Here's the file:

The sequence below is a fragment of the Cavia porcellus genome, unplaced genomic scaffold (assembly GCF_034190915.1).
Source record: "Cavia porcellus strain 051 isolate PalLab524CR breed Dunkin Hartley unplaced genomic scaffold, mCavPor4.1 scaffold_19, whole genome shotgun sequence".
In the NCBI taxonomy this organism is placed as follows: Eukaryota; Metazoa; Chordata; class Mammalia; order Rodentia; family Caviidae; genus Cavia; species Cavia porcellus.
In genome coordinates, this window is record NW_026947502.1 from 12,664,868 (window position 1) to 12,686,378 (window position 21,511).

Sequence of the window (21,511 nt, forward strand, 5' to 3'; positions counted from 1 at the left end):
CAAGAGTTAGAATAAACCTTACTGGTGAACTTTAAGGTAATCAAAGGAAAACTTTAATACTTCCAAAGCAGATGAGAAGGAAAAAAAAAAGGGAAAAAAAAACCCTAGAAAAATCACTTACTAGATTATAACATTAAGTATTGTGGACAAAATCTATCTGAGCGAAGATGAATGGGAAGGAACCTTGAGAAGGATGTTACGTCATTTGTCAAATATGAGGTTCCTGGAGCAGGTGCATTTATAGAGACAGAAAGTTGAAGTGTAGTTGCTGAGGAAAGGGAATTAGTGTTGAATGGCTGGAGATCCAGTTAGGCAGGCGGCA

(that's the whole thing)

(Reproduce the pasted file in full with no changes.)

The sequence below is a fragment of the Cavia porcellus genome, unplaced genomic scaffold (assembly GCF_034190915.1).
Source record: "Cavia porcellus strain 051 isolate PalLab524CR breed Dunkin Hartley unplaced genomic scaffold, mCavPor4.1 scaffold_19, whole genome shotgun sequence".
In the NCBI taxonomy this organism is placed as follows: Eukaryota; Metazoa; Chordata; class Mammalia; order Rodentia; family Caviidae; genus Cavia; species Cavia porcellus.
In genome coordinates, this window is record NW_026947502.1 from 12,664,868 (window position 1) to 12,686,378 (window position 21,511).

Sequence of the window (21,511 nt, forward strand, 5' to 3'; positions counted from 1 at the left end):
CAAGAGTTAGAATAAACCTTACTGGTGAACTTTAAGGTAATCAAAGGAAAACTTTAATACTTCCAAAGCAGATGAGAAGGAAAAAAAAAAGGGAAAAAAAAACCCTAGAAAAATCACTTACTAGATTATAACATTAAGTATTGTGGACAAAATCTATCTGAGCGAAGATGAATGGGAAGGAACCTTGAGAAGGATGTTACGTCATTTGTCAAATATGAGGTTCCTGGAGCAGGTGCATTTATAGAGACAGAAAGTTGAAGTGTAGTTGCTGAGGAAAGGGAATTAGTGTTGAATGGCTGGAGATCCAGTTAGGCAGGCGGCA